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Seven years after its first ascent, the notorious offwidth roof crack Century Crack (5.14b) on the White Rim in Canyonlands, Utah, has seen its third ascent, at the hands of the Salt Lake City, Utah, climber Danny Parker, 27, who led the route on Wednesday, October 24. The 120-foot line was first freed by the “Wide Boyz”—the UK climbers Tom Randall and Pete Whittaker who‚ in 2011, after two years of grueling offwidth-specific training, each sent the route on their first go of their second day using preplaced gear, then returned two weeks later to redpoint it, placing all of the gear on lead. On his ascent, Parker likewise placed his own protection, climbing with a No. 3 Camalot, a No. 4, nine No. 5s, two No. 6s, and a single red Big Bro, all weighing a total of 13.3 pounds. Parker and his wife, Ashley Cracroft, a fellow offwidth aficionado who’s also been trying the crack, both work full-time in the virology department of ARUP Laboratories, allowing them to work seven days on then take seven days off to climb. The route was first climbed, on aid, in 2001 by the desert hardman Steve “Crusher” Bartlett, who named it Chocolate Starfish; it saw subsequent free attempts by Stevie Haston and others, but did not succumb.
Century Crack is extremely difficult, running dead horizontal for 85-plus feet, beginning with 15 feet of hands to a section of big No. 4s then segueing into flared No. 6s, the technical crux. Says Parker, “From there, it’s essentially all No. 5s to the top,” with the fissure relenting to a mere 45 degrees overhanging for the sandy finishing stretch. The climb, as with most offwidth roofs, requires a mix of stacks, armbars, bat hangs, and so on, with relentless shuffling along its length and no true rests until you’re topped out, safely back on the sunny side of the White Rim. Parker’s redpoint burn took him 37 minutes, 25 of which he spent hanging by his feet to recover. “At that length of time, blood is having a hard time defying gravity and creates a ton of pressure in your head right behind your eyes, and your feet fill up with lactic acid and start to feel like little pressure cookers,” he says. “The key is to stop and hang off a fist stack and pull each leg out independently of the crack to force blood back into your feet and to relieve the pressure in your head. It doesn’t sound enjoyable, but maybe it’s the blood in your head that makes it so exhilarating!”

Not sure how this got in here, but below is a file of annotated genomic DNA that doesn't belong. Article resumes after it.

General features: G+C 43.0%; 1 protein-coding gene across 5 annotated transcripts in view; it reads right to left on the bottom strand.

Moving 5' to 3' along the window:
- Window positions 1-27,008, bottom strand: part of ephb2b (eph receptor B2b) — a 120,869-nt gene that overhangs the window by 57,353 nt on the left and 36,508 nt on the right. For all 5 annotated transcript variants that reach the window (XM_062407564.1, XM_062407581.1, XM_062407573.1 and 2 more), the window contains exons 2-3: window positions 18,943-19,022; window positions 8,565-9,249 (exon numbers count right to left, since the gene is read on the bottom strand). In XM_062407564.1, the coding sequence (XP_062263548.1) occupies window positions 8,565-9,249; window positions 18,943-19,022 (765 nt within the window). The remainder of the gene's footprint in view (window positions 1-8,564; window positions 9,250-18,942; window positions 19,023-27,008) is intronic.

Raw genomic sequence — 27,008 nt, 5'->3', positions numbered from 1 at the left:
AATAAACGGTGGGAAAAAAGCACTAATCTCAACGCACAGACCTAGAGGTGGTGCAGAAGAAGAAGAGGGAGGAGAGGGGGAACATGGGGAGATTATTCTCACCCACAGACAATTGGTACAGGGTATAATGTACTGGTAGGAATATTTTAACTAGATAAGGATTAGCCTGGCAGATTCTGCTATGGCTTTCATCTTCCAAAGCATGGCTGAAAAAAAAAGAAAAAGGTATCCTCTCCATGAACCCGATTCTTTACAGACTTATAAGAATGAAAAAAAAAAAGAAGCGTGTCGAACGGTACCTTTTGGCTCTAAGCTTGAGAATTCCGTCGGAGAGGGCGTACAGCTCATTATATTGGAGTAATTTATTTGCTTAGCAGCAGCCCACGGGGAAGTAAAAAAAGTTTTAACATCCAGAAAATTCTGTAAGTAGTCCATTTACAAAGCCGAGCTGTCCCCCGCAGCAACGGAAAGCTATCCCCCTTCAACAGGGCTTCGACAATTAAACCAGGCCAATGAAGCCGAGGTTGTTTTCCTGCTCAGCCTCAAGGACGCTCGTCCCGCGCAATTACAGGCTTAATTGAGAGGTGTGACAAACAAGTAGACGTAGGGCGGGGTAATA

As Parker noted in an Instagram post after the send, “My first offwidth experience happened simultaneously with the Wideboyz’ free ascent of Century Crack. Their story spoke to me, and although I had just projected a 40’ 5.9, the dream of climbing Century Crack was alive.” As Parker improved at offwidth climbing, he set out to “chip away at their tick list” on the road to Century Crack, repeating other Western US wide-crack testpieces like Gabriel (5.13c), Forever War (5.13), and Wapiti Crack (5.13-), as well as establishing his own like Flavor Blasted (5.13-) and Jaws (5.12+). He also built several roof cracks in his garage to mimic Century Crack, and would train in there several times a week for over an hour at a stretch doing crack laps and other workouts. Parker also did a “zillion” sit-ups to strengthen his core.
“Three years ago I trained fairly consistently for Century, and after about a year of training went and tried the route. I failed early on the roof and wasn’t even in the ballpark of making meaningful attempts,” Parker says. At that point, he wrote the route off as not within his capabilities. However, when he met the Wide Boyz a year ago, they graciously shared the same training program they’d used for Century. “After a full year of their clever training sessions, I returned to Century, first climbing it in 15-foot sections then [attempting] the roof itself pinkpoint. I returned a few weeks later and sent on my first redpoint attempt (of the year),” says Parker. He also, to prepare himself for the mega-rack he’d need to carry, trained with 12-pound sandbags hanging from his harness in his home gym. However, on the redpoint itself he got so focused on the climbing in the first 45 feet that he ended up running it out 30 feet until his wife reminded him to place another piece. Above there, he jokes, he then had plenty of gear to avoid any further massive runouts.